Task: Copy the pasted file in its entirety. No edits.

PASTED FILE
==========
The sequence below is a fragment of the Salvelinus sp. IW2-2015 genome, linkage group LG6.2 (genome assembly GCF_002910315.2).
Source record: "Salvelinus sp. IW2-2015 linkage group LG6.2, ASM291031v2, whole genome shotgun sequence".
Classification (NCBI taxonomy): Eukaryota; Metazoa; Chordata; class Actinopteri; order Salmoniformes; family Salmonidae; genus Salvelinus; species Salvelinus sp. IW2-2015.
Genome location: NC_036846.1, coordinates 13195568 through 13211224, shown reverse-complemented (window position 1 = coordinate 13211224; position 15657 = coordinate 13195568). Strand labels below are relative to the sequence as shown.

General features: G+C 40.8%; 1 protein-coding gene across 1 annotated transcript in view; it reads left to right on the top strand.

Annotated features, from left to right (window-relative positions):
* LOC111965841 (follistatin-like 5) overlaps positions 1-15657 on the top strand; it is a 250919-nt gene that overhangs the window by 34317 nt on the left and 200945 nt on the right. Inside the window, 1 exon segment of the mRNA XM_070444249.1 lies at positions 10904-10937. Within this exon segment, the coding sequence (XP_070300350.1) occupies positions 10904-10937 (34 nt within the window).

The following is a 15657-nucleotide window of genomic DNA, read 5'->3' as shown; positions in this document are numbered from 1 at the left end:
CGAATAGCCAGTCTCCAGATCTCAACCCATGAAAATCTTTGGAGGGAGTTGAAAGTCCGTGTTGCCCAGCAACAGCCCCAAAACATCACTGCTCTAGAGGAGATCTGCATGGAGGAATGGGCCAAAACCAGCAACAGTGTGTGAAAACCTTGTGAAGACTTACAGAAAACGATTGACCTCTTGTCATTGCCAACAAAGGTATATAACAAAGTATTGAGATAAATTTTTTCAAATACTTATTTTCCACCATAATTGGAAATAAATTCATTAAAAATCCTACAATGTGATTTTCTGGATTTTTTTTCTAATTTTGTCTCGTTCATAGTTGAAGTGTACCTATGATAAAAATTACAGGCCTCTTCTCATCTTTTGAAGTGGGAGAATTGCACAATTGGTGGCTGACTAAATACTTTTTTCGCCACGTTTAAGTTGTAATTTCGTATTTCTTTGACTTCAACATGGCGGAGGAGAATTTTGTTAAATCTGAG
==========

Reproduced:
The sequence below is a fragment of the Salvelinus sp. IW2-2015 genome, linkage group LG6.2 (genome assembly GCF_002910315.2).
Source record: "Salvelinus sp. IW2-2015 linkage group LG6.2, ASM291031v2, whole genome shotgun sequence".
Classification (NCBI taxonomy): Eukaryota; Metazoa; Chordata; class Actinopteri; order Salmoniformes; family Salmonidae; genus Salvelinus; species Salvelinus sp. IW2-2015.
Genome location: NC_036846.1, coordinates 13195568 through 13211224, shown reverse-complemented (window position 1 = coordinate 13211224; position 15657 = coordinate 13195568). Strand labels below are relative to the sequence as shown.

General features: G+C 40.8%; 1 protein-coding gene across 1 annotated transcript in view; it reads left to right on the top strand.

Annotated features, from left to right (window-relative positions):
* LOC111965841 (follistatin-like 5) overlaps positions 1-15657 on the top strand; it is a 250919-nt gene that overhangs the window by 34317 nt on the left and 200945 nt on the right. Inside the window, 1 exon segment of the mRNA XM_070444249.1 lies at positions 10904-10937. Within this exon segment, the coding sequence (XP_070300350.1) occupies positions 10904-10937 (34 nt within the window).

The following is a 15657-nucleotide window of genomic DNA, read 5'->3' as shown; positions in this document are numbered from 1 at the left end:
CGAATAGCCAGTCTCCAGATCTCAACCCATGAAAATCTTTGGAGGGAGTTGAAAGTCCGTGTTGCCCAGCAACAGCCCCAAAACATCACTGCTCTAGAGGAGATCTGCATGGAGGAATGGGCCAAAACCAGCAACAGTGTGTGAAAACCTTGTGAAGACTTACAGAAAACGATTGACCTCTTGTCATTGCCAACAAAGGTATATAACAAAGTATTGAGATAAATTTTTTCAAATACTTATTTTCCACCATAATTGGAAATAAATTCATTAAAAATCCTACAATGTGATTTTCTGGATTTTTTTTCTAATTTTGTCTCGTTCATAGTTGAAGTGTACCTATGATAAAAATTACAGGCCTCTTCTCATCTTTTGAAGTGGGAGAATTGCACAATTGGTGGCTGACTAAATACTTTTTTCGCCACGTTTAAGTTGTAATTTCGTATTTCTTTGACTTCAACATGGCGGAGGAGAATTTTGTTAAATCTGAG